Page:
14 Things to Know About the Life-Saving Work of PEPFAR on its 14th Anniversary
This weekend marks the 14th anniversary of PEPFAR, the U.S. President’s Emergency Plan for AIDS Relief, which President George W. Bush signed into law on May 27, 2003 as part of the United States Leadership Against HIV/AIDS, Tuberculosis and Malaria Act of 2003. Since then PEPFAR has saved nearly 12 million lives. Here’s a look at 14 interesting facts about PEPFAR, which has lead the progress in the global campaign to end AIDS. In 2003, at the signing of the PEPFAR legislation, less than 50,000 people in sub-Saharan Africa were on antiretroviral treatment (ART) for HIV/AIDS, now 11.5 million individuals are on ART due to PEPFAR. 99.5 percent of HIV-positive pregnant women are receiving ART, a more than 40 percent increase since the beginning of 2014. This has led to nearly 2 million babies being born HIV-free to infected mothers. Since the start of PEPFAR, new HIV Infections have declined 51 to 76 percent. Voluntary medical male circumcision (VMMC) can reduce men&rs
President and Mrs. Bush's Visit to Namibia and Botswana in Photos
They delivered a message to Congress and all Americans: lives in Africa matter.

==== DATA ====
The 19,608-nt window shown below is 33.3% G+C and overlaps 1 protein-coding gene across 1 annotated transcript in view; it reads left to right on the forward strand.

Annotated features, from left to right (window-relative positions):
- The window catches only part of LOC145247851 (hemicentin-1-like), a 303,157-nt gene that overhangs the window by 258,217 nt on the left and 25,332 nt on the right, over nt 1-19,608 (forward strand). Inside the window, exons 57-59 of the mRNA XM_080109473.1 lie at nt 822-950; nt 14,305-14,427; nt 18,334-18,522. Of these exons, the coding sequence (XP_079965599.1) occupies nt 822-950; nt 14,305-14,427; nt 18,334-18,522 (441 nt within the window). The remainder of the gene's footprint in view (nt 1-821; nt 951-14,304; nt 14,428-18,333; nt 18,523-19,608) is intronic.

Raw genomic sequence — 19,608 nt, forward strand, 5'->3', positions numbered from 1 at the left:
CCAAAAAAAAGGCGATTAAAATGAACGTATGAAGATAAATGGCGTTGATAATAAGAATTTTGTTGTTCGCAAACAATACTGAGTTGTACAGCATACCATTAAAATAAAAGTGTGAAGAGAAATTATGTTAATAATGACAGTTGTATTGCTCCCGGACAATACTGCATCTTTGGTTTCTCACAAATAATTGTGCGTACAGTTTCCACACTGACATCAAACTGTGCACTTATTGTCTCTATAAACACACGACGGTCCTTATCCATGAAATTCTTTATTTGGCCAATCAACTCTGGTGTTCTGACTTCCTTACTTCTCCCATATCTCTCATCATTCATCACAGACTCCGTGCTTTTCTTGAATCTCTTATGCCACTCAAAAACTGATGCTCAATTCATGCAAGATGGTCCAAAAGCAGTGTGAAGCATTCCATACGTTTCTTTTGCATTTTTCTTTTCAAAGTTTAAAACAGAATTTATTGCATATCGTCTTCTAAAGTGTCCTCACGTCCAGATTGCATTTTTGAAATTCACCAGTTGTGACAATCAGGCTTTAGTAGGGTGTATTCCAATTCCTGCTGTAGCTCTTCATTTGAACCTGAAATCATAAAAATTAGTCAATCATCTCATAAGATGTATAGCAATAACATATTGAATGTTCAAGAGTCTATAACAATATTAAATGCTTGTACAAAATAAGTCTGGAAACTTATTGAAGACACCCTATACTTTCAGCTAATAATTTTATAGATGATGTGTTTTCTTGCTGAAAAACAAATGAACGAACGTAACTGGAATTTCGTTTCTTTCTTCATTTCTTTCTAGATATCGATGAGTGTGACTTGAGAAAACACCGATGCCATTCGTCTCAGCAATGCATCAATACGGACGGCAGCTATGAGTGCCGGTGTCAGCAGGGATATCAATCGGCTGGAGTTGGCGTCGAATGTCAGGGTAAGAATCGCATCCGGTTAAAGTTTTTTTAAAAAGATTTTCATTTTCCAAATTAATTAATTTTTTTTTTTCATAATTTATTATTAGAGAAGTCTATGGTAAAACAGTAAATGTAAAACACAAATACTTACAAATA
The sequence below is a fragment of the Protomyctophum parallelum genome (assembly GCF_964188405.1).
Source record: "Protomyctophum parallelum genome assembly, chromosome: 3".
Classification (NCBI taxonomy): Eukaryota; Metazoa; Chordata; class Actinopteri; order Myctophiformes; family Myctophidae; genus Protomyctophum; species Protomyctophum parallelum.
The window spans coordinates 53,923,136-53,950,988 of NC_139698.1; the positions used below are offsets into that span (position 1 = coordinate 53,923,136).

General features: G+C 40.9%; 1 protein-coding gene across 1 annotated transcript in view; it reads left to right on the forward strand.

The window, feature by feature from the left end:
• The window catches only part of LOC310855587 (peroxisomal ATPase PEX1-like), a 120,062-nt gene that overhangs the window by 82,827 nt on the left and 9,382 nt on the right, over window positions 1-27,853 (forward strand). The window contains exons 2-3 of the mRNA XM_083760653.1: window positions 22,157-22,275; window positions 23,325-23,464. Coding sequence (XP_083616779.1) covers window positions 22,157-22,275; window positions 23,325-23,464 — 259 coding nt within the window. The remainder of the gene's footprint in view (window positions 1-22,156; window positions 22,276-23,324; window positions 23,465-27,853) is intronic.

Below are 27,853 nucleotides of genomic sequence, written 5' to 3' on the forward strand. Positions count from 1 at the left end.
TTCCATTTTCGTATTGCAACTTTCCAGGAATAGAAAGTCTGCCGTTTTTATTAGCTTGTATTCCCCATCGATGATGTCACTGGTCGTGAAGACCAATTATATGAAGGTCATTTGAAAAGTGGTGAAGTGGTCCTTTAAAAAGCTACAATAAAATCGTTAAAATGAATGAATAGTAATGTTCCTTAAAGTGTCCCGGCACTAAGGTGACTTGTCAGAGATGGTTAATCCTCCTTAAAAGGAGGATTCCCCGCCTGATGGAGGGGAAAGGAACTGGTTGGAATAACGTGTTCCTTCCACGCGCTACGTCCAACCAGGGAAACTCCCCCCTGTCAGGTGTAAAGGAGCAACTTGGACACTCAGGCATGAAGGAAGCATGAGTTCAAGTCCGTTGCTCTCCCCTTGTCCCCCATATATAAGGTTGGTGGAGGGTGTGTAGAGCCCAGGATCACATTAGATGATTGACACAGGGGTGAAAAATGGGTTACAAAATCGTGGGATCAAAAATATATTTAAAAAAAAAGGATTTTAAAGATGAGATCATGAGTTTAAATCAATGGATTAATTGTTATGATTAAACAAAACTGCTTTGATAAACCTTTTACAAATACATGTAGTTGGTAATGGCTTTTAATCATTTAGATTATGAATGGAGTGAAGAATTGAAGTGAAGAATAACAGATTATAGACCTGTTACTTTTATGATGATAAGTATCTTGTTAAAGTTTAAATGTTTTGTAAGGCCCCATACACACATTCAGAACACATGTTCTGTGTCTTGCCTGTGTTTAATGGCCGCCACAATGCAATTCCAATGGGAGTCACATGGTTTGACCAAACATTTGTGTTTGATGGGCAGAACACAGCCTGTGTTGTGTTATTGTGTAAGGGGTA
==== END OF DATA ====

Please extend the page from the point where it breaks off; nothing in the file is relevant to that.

Building on America’s Leadership in Global Health
The new administration should stay the course as a strong leader in global health. This is a bipartisan effort, as both sides of the aisle have agreed on the importance of health care investments through successive Congresses and administrations, reflecting the priorities of the American people.
7 Things to Know about PEPFAR on World AIDS Day
Today marks World AIDS Day: a day to honor those lost, celebrate the global progress made in the fight against AIDS, and commit to put an end to the disease. In 2003, at the signing ceremony for the legislation that enacted the President’s Emergency Plan for AIDS Relief (PEPFAR), President George W. Bush said, “We believe in the value and dignity of every human life. In the face of preventable death and suffering, we have a moral duty to act, and we are acting.” Since then, PEPFAR has delivered life-saving antiretroviral treatment (ART) to 11.5 million people, and nearly 2 million babies have been born HIV-free with PEPFAR support. PEPFAR’s success contributes to a coordinated global effort to end AIDS. UNAIDS reports that since 2000, 18.2 million people have access to treatment for HIV, new infections of HIV have decreased by over 1 million infections, and AIDS-related deaths have decreased by 1.4 million. There is real hope for endin